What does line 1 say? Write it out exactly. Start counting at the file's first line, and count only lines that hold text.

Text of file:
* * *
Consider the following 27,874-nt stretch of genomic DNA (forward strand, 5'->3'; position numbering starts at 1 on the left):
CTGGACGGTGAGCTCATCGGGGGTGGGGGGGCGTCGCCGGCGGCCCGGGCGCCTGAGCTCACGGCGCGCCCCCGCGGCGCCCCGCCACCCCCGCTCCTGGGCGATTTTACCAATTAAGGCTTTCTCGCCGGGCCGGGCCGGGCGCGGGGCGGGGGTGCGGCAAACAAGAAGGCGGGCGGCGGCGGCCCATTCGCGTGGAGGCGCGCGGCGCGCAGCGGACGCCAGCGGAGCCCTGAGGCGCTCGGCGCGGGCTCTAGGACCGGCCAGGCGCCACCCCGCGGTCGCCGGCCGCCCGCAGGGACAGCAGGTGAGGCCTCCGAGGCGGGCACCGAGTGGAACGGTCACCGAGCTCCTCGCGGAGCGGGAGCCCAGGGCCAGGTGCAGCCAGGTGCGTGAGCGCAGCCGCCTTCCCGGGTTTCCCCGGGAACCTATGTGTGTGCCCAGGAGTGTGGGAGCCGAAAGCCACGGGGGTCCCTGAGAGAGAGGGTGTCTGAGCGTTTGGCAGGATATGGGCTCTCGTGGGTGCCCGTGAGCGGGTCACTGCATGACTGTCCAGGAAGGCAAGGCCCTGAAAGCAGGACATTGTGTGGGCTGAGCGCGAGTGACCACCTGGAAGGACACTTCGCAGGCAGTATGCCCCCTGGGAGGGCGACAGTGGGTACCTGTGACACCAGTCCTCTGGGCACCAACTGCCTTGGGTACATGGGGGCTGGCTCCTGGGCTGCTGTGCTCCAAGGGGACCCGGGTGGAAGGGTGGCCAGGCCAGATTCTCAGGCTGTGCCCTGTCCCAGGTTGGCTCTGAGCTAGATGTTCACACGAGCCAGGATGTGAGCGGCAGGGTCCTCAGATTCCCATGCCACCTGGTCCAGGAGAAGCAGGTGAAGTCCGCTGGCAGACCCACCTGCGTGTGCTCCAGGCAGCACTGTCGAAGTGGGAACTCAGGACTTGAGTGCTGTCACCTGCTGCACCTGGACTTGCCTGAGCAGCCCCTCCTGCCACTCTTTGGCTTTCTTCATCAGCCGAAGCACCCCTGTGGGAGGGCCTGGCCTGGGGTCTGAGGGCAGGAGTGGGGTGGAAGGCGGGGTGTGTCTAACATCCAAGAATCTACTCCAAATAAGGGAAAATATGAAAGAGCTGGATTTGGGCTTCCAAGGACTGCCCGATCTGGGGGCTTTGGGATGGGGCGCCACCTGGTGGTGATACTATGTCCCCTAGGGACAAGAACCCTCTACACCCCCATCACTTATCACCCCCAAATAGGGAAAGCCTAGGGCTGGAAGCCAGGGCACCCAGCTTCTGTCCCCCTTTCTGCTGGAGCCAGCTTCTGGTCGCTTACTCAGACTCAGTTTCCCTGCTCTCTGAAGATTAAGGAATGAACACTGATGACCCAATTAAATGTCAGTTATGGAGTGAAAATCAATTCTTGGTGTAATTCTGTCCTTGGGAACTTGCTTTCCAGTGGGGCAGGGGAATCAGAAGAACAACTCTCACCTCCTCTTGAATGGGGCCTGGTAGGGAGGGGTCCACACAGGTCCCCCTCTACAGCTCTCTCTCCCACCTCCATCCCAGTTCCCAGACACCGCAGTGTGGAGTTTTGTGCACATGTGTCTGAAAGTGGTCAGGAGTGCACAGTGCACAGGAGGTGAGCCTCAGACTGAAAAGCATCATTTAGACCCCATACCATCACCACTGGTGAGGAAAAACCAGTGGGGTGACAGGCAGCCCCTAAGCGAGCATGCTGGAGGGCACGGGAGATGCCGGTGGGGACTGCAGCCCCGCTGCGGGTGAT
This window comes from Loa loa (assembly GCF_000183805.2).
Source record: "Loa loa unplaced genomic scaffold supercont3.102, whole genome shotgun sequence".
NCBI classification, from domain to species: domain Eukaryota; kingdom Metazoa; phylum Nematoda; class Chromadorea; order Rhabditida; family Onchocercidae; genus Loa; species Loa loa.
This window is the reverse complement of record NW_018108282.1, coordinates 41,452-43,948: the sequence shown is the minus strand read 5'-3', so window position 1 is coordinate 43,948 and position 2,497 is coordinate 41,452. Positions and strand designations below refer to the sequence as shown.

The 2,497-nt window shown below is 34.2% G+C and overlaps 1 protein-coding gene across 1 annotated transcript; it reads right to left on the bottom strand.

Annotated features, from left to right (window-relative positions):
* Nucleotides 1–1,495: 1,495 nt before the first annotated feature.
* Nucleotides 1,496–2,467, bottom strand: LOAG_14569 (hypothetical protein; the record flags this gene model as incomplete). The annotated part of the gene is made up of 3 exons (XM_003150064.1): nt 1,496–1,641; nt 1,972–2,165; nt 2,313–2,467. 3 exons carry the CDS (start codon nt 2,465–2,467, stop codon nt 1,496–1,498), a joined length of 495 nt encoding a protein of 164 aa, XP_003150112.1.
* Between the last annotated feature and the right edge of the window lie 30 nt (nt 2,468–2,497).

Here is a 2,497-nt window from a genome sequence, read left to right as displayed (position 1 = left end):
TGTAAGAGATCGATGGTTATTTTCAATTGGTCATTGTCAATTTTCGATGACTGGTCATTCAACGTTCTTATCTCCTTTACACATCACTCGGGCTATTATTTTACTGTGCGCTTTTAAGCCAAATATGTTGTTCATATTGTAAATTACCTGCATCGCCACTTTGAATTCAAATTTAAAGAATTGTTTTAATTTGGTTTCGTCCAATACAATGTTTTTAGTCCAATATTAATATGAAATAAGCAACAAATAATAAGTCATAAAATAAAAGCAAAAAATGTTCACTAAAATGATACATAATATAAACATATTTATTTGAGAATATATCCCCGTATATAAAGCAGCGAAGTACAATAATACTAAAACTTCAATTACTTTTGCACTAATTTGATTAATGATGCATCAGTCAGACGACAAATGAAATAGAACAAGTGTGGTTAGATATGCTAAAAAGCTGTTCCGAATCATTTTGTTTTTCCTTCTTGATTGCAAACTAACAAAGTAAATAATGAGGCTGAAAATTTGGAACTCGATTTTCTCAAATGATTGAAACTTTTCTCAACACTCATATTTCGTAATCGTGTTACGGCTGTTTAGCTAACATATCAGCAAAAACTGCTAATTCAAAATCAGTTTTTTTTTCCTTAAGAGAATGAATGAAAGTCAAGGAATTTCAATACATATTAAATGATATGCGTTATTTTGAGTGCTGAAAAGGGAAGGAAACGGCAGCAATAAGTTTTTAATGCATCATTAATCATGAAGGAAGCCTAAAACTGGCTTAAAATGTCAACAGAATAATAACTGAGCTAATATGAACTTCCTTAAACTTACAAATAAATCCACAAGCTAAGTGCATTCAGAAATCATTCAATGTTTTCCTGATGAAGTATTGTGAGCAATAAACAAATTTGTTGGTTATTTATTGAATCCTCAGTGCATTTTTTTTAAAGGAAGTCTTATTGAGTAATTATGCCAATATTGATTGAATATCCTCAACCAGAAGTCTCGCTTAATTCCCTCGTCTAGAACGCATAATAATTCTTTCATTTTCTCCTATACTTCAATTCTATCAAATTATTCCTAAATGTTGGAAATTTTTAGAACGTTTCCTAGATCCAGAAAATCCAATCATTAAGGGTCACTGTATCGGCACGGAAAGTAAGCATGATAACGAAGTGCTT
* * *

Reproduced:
Consider the following 27,874-nt stretch of genomic DNA (forward strand, 5'->3'; position numbering starts at 1 on the left):